RM flogging or axing units in painful shake-up

Nearly one in five jobs to go

Education supplier RM - faced with no uplift in market conditions on the horizon - is laying off staff, and flogging or shuttering some of its loss-making subsidiaries. The move plunged its share price by nearly a quarter.

The LSE-listed firm today revealed it will axe more than one-fifth of the workforce as it restructures its business arm, accounting for 9 per cent of turnover, in a bid to cut costs by £20m a year.

Following a strategic review, RM plans to hone in on areas where it has "depth" knowledge, integrate acquisitions in better ways to squeeze out costs, try to moderate seasonality – 60 per cent of its sales are skewed to the second half of the year – and chop direct sales abroad.

The board confirmed it will seek to sell UK subs, including classroom furniture unit ISIS, control and cashless catering system biz Easytrace and offload or close Lego joint venture DACTA.

"For sale" signs will also be erected outside its international businesses, and a buyer will be sought for Computrac in the US and for its sub in Oz.

RM said some of the businesses to be spun off or chopped are loss-making entities and expunging them would improve medium-term profits.

But it reckoned that cutting staffing levels is also necessary.

"The proposal is to reduce permanent headcount in the continuing operations by approximately 13 per cent from the July 2011 level.

"Including the businesses to be exited, and the actions taken in March 2011, the proposal would reduce Group permanent headcount by approximately 23 per cent from the September 2010 level," said RM.

The Coalition government's collapse of the Building Schools for the Future programme hit RM hard last year – it was the biggest supplier to the scheme by a country mile – and it has already made some redundancies to offset the loss in business.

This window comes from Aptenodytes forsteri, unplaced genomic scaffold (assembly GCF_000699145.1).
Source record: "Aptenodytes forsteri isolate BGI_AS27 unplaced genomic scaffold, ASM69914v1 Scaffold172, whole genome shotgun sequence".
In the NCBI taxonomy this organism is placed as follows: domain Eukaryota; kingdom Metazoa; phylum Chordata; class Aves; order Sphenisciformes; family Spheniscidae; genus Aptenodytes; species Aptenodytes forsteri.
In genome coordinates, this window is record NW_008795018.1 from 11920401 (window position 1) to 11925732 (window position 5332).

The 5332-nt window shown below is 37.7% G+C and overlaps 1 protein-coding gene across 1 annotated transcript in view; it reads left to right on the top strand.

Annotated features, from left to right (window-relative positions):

However, its own polling of head teachers in primary and secondary education showed that 70 per cent of schools are forecasting cuts in capital expenditure, with 40 per cent expecting to spend less on IT.

"After a decade of increasing education budgets, the current climate provides a sharp contrast," said.

"Recent reductions in UK public sector expenditure and the termination of the Building Schools for the Future ("BSF") programme have, and will continue to have, an impact on the group in the next few years," it added.

RM has decided to restructure its three operating units, Learning Technologies, Education Resources and Assessment & Data, into four divisions: Education Technology, Managed Services, Education Resources and Education Software.

Shareholders should expect the changes to result in a one-off charge of £35m but the majority will relate to goodwill on the balance sheet and will not impact cash, the firm added.

A number of board changes have also been confirmed: director John Windeler's term in office ends on 1 October, Professor Tim Brighouse is set to resign at the end of next month and, after 21 years, Robin Sirs also leaves at the end of November. Director and chairman Sir Bryan Carsberg does not intend to seek re-election in March.

The share price has sunk by 24.57 per cent at the time of asking to 76 pence. ®

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